Duke of Ed adventures at The Castle

On Thursday 11 May Mr Clarke, Mrs Edwards, Lachlan White, Ryan Davie and myself (Elizabeth Curline), set out on our silver duke of Ed hike, The Castle.

Excited as we were we all piled into Mrs Edwards’ small car chattering away. After a one and a half hour drive we arrived at the track where we used our last part of civilization, which we thought we would be deprived of for the next three days, the toilet. We heaved our heavy packs onto our backs and started our walk. After the first 150 meters we came to a river crossing. Not many of us had brought a spare pair of shoes with us so we placed stepping stones down with the expense of Mr Clarke’s and one of my shoes getting wet. The next 2.5 km was a gradual ascent where we stopped for morning tea or should I say recess.

The next 5 km was a steep ascent with 600 meters in altitude to climb. It was a challenge keeping up with the boys because who wants to be the only one walking with your math’s and science teacher? No thank you. We stopped for lunch at a place called scroggin cave (named by the famous Mr Clarke himself) around 5 km into the walk where we waited for the teachers to catch up all the while enjoying the view of God’s amazing creation.

The last 500 meters to our campsite (Cooyoyo creek) was a steep decline. Along the way we kept our eyes peeled for firewood, collecting any we came across. When we finally arrived at the campsite we were overjoyed (well maybe just Mrs Edwards and myself) to find it actually had a toilet, it was a pit toilet but that was better than nothing.

We set up camp and went in search of water. No sooner had we got back forty year ten students from a school in Canberra turned up with a few teachers, we had not seen anyone all day. It was a bit of a surprise and was happy to find out it was there second night so they would be quiet and going to bed early compared to there last night.

We had dinner at 5:30. The wind was so awfully; cold I went to bed at 7:30 only to be woken up at some unspeakable time in the morning by Mr Clarke snoring.

The next day I woke up at 6am, walked to a lookout near by and watched the sunrise. It was beautiful. The school that was camping nearby was of to an early start; they left a ten-past seven, leaving the whole campsite to us. We had breakfast and set of with daypacks leaving our packs, tents and everything we could go without at our Cooyoyo creek. We walked through the Monolith valley to Mt Own. We had a hard time navigating but we got there eventually. We stopped for lunch at Mt Owen enjoying the view.

After lunch descended Mt Owen and found we had strayed from the path bringing us to a place that I thought looked like a scene from the Hobbit. Once we corrected our path we walked to a place named Seven Gods Pinnacle which was less spectacular as it sounds. The walk to the Seven God Pinnacle on the other hand was spectacular; there was a natural rock arch and a room made out of rocks covered in moss correctly named the Green Room. From the seven Gods pinnacle we walked back through the Monolith valley to Cooyoyo creek.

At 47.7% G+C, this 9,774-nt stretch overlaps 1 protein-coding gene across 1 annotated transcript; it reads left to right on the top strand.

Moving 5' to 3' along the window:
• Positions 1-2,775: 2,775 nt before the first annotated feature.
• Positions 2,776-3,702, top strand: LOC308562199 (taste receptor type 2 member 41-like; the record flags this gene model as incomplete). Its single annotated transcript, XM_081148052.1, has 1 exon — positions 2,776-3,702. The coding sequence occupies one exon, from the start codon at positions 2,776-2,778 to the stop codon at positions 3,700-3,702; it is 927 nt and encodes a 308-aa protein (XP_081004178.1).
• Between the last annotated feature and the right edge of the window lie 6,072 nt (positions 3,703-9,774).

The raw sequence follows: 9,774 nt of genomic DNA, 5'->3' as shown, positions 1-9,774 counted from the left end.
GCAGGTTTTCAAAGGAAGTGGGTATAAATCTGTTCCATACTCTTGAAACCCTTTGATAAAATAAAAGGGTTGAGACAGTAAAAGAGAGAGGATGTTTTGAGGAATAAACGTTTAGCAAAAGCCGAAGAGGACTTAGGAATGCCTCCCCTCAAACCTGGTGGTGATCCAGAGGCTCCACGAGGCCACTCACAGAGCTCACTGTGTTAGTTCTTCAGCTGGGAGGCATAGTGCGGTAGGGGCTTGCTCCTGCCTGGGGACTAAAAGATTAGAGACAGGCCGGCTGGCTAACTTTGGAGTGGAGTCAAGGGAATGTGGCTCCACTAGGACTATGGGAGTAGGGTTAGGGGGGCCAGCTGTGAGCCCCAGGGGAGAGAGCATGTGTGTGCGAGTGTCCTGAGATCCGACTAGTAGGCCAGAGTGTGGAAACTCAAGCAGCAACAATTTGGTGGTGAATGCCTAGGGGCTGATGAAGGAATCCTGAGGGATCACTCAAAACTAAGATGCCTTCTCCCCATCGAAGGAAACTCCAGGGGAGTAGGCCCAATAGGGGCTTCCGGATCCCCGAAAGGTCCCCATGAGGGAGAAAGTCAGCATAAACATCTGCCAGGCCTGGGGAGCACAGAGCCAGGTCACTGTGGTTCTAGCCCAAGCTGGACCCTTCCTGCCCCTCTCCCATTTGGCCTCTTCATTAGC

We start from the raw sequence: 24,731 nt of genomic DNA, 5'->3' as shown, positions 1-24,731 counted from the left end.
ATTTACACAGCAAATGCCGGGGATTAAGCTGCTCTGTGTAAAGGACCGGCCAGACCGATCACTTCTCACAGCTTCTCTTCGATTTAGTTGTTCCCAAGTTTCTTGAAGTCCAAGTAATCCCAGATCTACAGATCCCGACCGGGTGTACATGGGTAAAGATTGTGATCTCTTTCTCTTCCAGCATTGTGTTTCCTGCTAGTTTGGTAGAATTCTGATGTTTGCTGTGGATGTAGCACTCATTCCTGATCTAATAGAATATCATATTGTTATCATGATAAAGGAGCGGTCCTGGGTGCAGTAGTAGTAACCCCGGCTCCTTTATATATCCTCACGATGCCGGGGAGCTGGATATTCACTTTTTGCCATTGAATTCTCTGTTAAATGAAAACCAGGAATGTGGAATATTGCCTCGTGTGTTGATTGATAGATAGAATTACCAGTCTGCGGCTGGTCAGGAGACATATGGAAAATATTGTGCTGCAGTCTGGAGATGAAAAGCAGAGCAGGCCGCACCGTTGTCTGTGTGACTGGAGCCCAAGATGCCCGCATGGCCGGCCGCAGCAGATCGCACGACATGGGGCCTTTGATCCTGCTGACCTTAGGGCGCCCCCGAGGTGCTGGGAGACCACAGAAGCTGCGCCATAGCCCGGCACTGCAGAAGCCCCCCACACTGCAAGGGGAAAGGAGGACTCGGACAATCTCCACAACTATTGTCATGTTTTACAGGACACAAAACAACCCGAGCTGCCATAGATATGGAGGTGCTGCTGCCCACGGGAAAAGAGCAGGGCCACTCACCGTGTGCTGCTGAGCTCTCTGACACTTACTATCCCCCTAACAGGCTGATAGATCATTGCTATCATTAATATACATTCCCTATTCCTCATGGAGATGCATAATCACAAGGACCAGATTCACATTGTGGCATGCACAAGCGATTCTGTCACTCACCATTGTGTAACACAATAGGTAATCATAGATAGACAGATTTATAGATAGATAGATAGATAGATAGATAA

By the time we reached our campsite it was around 4 o’clock and there wasn’t much daylight left due to the hills and mountains towering above us. Lachy and Ryan went down to the creek to collect more water while I hurriedly moved my tent far away from Mr Clarke’s so I would not be woken up to him snoring again. We took the other the firewood that the other school had left behind (because who wants to go looking for fire, when you can take someone else’s).

After dinner I went to bed at seven o’clock. The wind was worse than the night before and the temperature was a total of 1 degree over night.

On the second morning I woke up at six o’clock to watch the sun rise again, not that I had a choice because I had already slept for eleven hours and wasn’t going to sleep any more, it was either a sunrise or the top of my tent.

We hurriedly packed our things away while having breakfast and set off. After climbing out of Cooyoyo creek we made the decision to drop our packs and summit the Castle. We walked up and up and up for a good 45 minutes where we came to a sharp, rock, ledge. After looking at it and Mr Clarke attempting to cross it, we (the teachers) decided it was to dangerous to cross so we turned back.

After passing 2 strangers that promised they didn’t steal anything from our pack and walking down A LOT we reached our packs. Thankfully they were still there. We descended 200 meters across 1.5 km, stopped for morning tea and waited a very long time for the teachers. We walked another 3km where we stopped and waited even longer for the teachers.

After lunch we walked for 2 and a half hours. We reached the creak 150 meters from the cars, had a snack and while waiting for the teachers, placed more stepping stones across it with a small expense of Ryan getting both feet wet, (only small because it wasn’t my feet this time). After crossing the creek we walked (almost ran) to the cars where we had lunch and piled into Mrs Edwards’s car and began the 1 and a half journey home. This time the car was louder with excitement than it was those three days ago. We were going home.

By the way, in case you were wondering we ALL arrived home safely, had showers, hot dinners and slept for 20 hours.

By Elizabeth Curline

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